Sunspots which are also known as actinic keratoses or solar keratoses are precancerous spots that occur on the skin with sun damage. They occur in sun-exposed areas such as the face, hands, and arms and can also occur on the lower legs, especially in Australia.
We do not know exactly however many of these will turn into cancerous conditions but we believe around 10-15% will do this. It is for this reason that it is important to have good control of sunspots to prevent their transition to cancer.
Sunspots are seen more often in fair-skinned people who have had a lifetime of sun exposure. Sunspots can also be seen in people who are immunosuppressed. This means that the immune system is not functioning as well and this can occur in organ transplant patients and those on certain tablets such as prednisone.
Your treatment of sunspots will depend on how many you have and this will be assessed at the time of the full skin examination. If you have a few scattered spots, then the first option of treatment is with dry ice. This is also called cryotherapy and is a treatment used by a doctor in a spray form. It feels like a flick at the time of treatment. The area then becomes red, crusts-up and over the next week to two, the area falls off.
If you have a number of sunspots then field treatment can also be considered. This allows treatment of many spots at one time. There are a few ways that this can be performed and they include with topical 5-FU (Efudix), topical imiquimod (Aldara) and also daylight photodynamic therapy. You may choose to treat only a small area such as your nose or forehead, however more often a full face treatment is required and performed.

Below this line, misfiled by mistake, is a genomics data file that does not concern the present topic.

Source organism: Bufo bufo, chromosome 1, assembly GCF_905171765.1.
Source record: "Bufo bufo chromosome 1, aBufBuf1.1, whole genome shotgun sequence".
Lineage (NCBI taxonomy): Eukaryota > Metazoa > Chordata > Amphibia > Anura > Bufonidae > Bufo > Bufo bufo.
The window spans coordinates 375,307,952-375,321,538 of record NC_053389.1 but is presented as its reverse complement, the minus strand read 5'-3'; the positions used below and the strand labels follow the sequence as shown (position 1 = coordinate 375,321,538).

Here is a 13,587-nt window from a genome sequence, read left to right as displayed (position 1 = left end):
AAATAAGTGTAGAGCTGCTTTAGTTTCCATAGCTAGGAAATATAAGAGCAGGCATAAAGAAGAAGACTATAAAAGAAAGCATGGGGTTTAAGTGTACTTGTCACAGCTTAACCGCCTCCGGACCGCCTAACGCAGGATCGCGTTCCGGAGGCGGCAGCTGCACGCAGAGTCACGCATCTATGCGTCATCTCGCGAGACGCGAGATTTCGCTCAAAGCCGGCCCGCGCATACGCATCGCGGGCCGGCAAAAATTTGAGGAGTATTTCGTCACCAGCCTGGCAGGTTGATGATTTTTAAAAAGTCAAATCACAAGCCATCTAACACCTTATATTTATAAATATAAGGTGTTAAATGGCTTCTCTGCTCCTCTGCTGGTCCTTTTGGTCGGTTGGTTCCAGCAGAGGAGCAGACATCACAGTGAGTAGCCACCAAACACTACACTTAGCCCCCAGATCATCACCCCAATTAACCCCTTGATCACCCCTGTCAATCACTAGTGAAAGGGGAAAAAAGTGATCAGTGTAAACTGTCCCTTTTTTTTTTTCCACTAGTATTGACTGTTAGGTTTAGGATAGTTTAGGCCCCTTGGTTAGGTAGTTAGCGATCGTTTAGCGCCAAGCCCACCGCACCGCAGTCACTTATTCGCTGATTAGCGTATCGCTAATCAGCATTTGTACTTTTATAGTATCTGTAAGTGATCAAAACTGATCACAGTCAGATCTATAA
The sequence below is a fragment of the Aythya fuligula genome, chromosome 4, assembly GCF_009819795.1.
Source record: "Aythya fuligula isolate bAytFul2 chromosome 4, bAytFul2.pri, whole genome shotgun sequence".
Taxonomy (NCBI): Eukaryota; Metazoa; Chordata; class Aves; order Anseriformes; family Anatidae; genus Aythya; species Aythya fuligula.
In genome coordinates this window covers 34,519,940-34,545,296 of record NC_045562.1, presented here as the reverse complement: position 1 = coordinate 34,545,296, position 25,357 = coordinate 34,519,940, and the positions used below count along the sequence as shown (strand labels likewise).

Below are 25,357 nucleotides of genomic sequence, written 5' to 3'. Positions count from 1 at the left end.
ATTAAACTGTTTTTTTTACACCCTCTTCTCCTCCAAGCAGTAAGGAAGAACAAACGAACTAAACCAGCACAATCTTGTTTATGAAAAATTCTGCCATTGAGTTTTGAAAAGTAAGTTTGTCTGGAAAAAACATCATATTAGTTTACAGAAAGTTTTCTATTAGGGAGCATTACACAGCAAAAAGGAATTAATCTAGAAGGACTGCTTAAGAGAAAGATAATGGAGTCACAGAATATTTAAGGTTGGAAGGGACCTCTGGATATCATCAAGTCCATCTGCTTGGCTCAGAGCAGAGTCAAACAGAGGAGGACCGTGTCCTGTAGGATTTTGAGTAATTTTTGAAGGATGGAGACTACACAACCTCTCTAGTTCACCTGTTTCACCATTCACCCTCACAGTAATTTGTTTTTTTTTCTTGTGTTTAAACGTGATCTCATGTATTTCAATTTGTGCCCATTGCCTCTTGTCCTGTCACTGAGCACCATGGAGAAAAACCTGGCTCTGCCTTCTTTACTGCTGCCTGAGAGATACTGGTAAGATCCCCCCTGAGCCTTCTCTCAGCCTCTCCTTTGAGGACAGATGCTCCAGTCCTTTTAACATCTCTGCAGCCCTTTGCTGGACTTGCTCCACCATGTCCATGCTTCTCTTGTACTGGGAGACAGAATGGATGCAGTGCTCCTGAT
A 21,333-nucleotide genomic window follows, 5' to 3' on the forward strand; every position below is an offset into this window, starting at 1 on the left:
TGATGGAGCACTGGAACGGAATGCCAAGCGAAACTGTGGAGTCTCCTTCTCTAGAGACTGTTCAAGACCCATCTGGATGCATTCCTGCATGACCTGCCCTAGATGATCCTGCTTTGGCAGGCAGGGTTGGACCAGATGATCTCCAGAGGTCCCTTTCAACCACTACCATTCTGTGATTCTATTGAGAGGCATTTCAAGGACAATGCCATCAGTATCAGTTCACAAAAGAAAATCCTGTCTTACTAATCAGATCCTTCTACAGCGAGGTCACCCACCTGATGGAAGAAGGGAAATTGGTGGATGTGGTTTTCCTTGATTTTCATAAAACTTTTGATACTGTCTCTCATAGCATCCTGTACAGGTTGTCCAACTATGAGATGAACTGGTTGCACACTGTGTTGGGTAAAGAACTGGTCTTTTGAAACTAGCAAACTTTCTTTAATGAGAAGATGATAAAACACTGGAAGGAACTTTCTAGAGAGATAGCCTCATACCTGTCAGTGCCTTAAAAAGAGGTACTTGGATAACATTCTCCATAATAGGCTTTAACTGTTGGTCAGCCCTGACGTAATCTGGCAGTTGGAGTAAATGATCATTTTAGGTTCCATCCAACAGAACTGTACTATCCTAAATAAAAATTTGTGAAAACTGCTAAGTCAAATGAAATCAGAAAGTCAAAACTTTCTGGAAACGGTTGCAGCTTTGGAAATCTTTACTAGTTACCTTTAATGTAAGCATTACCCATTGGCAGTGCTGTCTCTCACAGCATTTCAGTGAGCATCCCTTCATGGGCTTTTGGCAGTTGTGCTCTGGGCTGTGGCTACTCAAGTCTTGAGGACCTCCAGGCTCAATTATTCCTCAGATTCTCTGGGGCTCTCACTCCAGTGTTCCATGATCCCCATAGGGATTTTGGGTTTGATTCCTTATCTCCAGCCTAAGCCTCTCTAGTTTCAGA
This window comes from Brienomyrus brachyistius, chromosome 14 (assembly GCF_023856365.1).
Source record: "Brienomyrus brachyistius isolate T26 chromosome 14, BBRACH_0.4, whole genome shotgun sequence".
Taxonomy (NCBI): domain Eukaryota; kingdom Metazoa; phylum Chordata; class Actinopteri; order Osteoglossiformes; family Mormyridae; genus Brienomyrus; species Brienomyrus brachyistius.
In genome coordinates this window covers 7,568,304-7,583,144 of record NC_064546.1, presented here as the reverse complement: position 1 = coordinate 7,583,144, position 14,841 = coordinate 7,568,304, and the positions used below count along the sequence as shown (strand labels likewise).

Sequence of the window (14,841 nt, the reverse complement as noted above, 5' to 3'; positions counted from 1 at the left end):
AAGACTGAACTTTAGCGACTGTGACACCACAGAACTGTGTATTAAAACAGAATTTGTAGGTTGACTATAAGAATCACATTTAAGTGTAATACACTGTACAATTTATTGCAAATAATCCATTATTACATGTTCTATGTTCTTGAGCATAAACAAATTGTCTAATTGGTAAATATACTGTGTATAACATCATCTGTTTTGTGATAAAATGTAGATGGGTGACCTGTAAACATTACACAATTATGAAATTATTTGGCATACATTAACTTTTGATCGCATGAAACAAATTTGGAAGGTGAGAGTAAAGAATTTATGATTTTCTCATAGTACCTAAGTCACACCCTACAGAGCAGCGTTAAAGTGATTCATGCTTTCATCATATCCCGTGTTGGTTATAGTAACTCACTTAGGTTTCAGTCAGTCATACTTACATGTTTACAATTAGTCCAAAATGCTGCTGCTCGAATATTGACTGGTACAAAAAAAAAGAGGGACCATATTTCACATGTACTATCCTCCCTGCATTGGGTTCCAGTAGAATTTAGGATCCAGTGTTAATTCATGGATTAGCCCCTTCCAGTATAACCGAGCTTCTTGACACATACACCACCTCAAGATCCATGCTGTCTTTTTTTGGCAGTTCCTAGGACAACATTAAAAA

Topical 5-FU: This is a cream that is used daily to twice daily over a period of 2-3 weeks. The area becomes quite red and crusty and can lead to good control of the sunspots.
Topical imiquimod: This works in a slightly different way and is used 3 times a week for 4-6 weeks. The effects with redness and crusting are very similar.
Photodynamic therapy: This has been recently adapted to use daylight to obtain good control of sunspots. This is a safe and effective non-surgical method as an option. It is often used in preference to 5-FU and imiquimod because the treatment time is 3 hours as opposed to 3-6 weeks. Just as with these creams, this treatment also causes redness, scaling, and then resolution over 2 weeks. Usually, only one treatment is needed but your dermatologist may advise 2 treatments if you have quite severe involvement with sunspots. If this is a treatment option for you, one of our clinic nurses will discuss this further with.
There are other options for managing sunspots and these include chemical peels, laser resurfacing, and topical diclofenac gel. At Northern Sydney Dermatology, there is a high patient preference for photodynamic therapy due to the quicker onset of the treatment and lower risk of side-effects.